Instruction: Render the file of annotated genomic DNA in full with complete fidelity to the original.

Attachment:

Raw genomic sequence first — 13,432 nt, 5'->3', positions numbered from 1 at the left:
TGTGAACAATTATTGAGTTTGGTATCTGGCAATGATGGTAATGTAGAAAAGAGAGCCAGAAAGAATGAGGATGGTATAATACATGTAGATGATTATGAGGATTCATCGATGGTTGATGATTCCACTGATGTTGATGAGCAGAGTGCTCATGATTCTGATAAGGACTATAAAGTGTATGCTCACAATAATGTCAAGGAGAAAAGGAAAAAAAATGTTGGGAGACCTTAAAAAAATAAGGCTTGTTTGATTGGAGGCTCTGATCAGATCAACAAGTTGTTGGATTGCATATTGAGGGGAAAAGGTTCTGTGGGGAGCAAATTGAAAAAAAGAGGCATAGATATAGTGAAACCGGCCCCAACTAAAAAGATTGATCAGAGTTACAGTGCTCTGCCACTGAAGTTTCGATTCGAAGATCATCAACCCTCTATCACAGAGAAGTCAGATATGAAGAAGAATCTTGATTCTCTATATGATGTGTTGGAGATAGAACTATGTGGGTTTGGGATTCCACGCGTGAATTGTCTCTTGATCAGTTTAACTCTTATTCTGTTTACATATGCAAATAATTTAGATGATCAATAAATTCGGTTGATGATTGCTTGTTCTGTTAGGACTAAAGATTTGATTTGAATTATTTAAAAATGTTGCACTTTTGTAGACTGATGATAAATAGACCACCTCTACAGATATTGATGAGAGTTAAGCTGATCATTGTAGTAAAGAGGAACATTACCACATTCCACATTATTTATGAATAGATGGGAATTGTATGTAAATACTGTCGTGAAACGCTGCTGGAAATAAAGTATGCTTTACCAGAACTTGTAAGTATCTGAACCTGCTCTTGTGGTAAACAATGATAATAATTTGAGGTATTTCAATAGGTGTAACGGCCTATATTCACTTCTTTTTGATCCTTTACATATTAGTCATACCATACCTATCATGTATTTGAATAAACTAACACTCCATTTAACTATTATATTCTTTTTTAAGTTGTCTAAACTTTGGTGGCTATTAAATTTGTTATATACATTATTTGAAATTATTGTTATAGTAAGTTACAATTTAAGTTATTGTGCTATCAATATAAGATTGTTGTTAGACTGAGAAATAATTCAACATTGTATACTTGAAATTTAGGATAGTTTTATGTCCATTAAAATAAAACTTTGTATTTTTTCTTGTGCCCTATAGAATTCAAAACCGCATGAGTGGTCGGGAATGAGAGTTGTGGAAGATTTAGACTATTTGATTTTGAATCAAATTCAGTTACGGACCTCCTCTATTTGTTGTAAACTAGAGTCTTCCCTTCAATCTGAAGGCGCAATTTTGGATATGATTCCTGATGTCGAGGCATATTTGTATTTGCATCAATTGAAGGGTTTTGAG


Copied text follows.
Raw genomic sequence first — 13,432 nt, 5'->3', positions numbered from 1 at the left:
TGTGAACAATTATTGAGTTTGGTATCTGGCAATGATGGTAATGTAGAAAAGAGAGCCAGAAAGAATGAGGATGGTATAATACATGTAGATGATTATGAGGATTCATCGATGGTTGATGATTCCACTGATGTTGATGAGCAGAGTGCTCATGATTCTGATAAGGACTATAAAGTGTATGCTCACAATAATGTCAAGGAGAAAAGGAAAAAAAATGTTGGGAGACCTTAAAAAAATAAGGCTTGTTTGATTGGAGGCTCTGATCAGATCAACAAGTTGTTGGATTGCATATTGAGGGGAAAAGGTTCTGTGGGGAGCAAATTGAAAAAAAGAGGCATAGATATAGTGAAACCGGCCCCAACTAAAAAGATTGATCAGAGTTACAGTGCTCTGCCACTGAAGTTTCGATTCGAAGATCATCAACCCTCTATCACAGAGAAGTCAGATATGAAGAAGAATCTTGATTCTCTATATGATGTGTTGGAGATAGAACTATGTGGGTTTGGGATTCCACGCGTGAATTGTCTCTTGATCAGTTTAACTCTTATTCTGTTTACATATGCAAATAATTTAGATGATCAATAAATTCGGTTGATGATTGCTTGTTCTGTTAGGACTAAAGATTTGATTTGAATTATTTAAAAATGTTGCACTTTTGTAGACTGATGATAAATAGACCACCTCTACAGATATTGATGAGAGTTAAGCTGATCATTGTAGTAAAGAGGAACATTACCACATTCCACATTATTTATGAATAGATGGGAATTGTATGTAAATACTGTCGTGAAACGCTGCTGGAAATAAAGTATGCTTTACCAGAACTTGTAAGTATCTGAACCTGCTCTTGTGGTAAACAATGATAATAATTTGAGGTATTTCAATAGGTGTAACGGCCTATATTCACTTCTTTTTGATCCTTTACATATTAGTCATACCATACCTATCATGTATTTGAATAAACTAACACTCCATTTAACTATTATATTCTTTTTTAAGTTGTCTAAACTTTGGTGGCTATTAAATTTGTTATATACATTATTTGAAATTATTGTTATAGTAAGTTACAATTTAAGTTATTGTGCTATCAATATAAGATTGTTGTTAGACTGAGAAATAATTCAACATTGTATACTTGAAATTTAGGATAGTTTTATGTCCATTAAAATAAAACTTTGTATTTTTTCTTGTGCCCTATAGAATTCAAAACCGCATGAGTGGTCGGGAATGAGAGTTGTGGAAGATTTAGACTATTTGATTTTGAATCAAATTCAGTTACGGACCTCCTCTATTTGTTGTAAACTAGAGTCTTCCCTTCAATCTGAAGGCGCAATTTTGGATATGATTCCTGATGTCGAGGCATATTTGTATTTGCATCAATTGAAGGGTTTTGAG